In reference to food, Halal is a dietary standard as prescribed in the Quran and Hadith. The term Halal is in relation to food products, meat products, cosmetics, personal care products, pharmaceuticals, food ingredients and food contact material. At the very basic level Halal food are those that are;

1. Free from any component that Muslims are prohibited from consuming according to Islamic law (Sharia)

2. Processed, made, produced, manufactured and/or stored using utensils, equipment and/or machinery that have been cleansed according to Islamic law.

1.3 Jihad

Jihad is an Arabic word which means striving or struggling, especially with a praiseworthy aim.

In an Islamic context, it can refer to almost any effort to make personal and social life conform with God’s guidance, such as struggle against one’s evil inclinations or efforts towards the moral benefit of the Muslim community (Ummah).

Jihad is classified in to Inner (‘greater’) jihad, which involves a struggle against one’s own basic impulses and External (‘lesser’) jihad, which is further subdivided in to jihad of the pen/tongue (debate and persuasion) and jihad of the sword. Most Western writers consider external jihad to have primacy over inner jihad in Islamic tradition, while much of contemporary Muslim opinion favours the opposite view. This possibly is the basis that jihad is most readily and commonly associated with the act of war.

In classical Islamic law, the term commonly referred to armed struggles against ‘non-believers’, while modernist Islamic scholars generally equate armed jihad with self-defensive warfare. In the modern era, the notion of jihad has lost its jurisprudential relevance and instead given rise to an ideological and political discourse. (While modernist Islamic scholars have emphasised defensive and non-military aspects of jihad, some Islamists have advanced aggressive interpretations that go well beyond the classical theory).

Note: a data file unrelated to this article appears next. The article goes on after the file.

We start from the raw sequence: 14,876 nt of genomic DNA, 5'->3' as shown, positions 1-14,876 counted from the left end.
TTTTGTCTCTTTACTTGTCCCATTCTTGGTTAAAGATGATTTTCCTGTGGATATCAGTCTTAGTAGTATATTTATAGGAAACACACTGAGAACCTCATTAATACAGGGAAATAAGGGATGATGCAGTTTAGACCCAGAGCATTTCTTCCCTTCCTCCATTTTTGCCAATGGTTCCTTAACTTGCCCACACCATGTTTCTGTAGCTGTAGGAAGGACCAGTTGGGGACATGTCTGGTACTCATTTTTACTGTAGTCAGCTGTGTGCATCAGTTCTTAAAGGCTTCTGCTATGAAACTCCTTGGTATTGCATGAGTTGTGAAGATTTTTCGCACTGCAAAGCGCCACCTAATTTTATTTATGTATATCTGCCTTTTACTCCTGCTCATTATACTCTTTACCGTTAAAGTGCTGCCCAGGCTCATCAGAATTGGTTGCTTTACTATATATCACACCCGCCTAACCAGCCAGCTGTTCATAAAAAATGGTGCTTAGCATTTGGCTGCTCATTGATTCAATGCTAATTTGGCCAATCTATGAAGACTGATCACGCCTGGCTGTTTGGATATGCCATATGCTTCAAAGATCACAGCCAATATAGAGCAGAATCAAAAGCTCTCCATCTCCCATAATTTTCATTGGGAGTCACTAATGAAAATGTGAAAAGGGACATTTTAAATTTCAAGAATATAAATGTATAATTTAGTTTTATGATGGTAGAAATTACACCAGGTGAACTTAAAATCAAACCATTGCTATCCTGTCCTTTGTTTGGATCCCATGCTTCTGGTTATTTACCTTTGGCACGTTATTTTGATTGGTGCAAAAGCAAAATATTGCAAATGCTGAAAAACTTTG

2. The concept of Islam as a political ideology

Ideologies are powerful systems of widely shared ideas and patterned beliefs that are accepted as truth by a significant group in society. It serves as a political map that offer people a coherent picture of the world not only as it is, but also as it ought to be. In doing so, ideologies help organise the tremendous complexity of human experience into simple claims that serve as a guide and compass for social and political action. These claims are employed to legitimise certain political interests and to defend or challenge dominant power structures.

Seeking to imbue society with their preferred norms and values, the codifiers of these ideologies (usually politicians and members of the clergy) speak to their audience in a narrative that persuades, praises, condemns, distinguishes ‘truths’ from ‘falsehoods’ and separate the ‘good’ from the ‘bad’. Thus, ideology connects theory and practice by orienting and organising human action in accordance with generalised claims and codes of conduct.

Throughout history, Islamic rectitude has tended to be defined in relation to practice rather than doctrine. Muslims who dissented from the majority on issues of leadership or theology were usually tolerated provided their social behaviour conformed to generally accepted standards. It is enforcing behavioural conformity (orthopraxy) rather than doctrinal conformity (orthodoxy) that Muslim radicals or political activists look towards using Political Islam to drive and achieve their agendas.

The most visible and prominent example of orthopraxy in Sri Lanka is the enforcement (voluntary or otherwise) of an ‘Islamic Dress Code’ (as opposed to a traditional Sri Lankan Muslim dress code) by a fundamentalist driven Islamic clergy who’s patronage Sri Lankan Muslim based political parties and politicians of all hues seek.

Historically, Islamic societies have been governed by Islamic Law even when they are minorities. In societies where Muslims are a minority, they, while conforming to national laws have put in place institutional arrangements to follow an enforce Islamic Law to varying degrees either voluntarily or within accepted frameworks set up by state-led entities (as in Sri Lanka). This scenario, (where Muslims are in a minority) has always led to gaps between the theoretical formulations of Islamic jurists and the de facto exercise of their political power.

In the Sri Lankan context Muslim School System (under the Ministry of Education), the Madrassa Education System (currently outside the preview of state regulation), the Muslim Marriages and Divorce Act of 1951 (MMDA), the issuing of Halal Certificates are few among numerous examples of this gap between Islamic jurists and the exercise of their political power.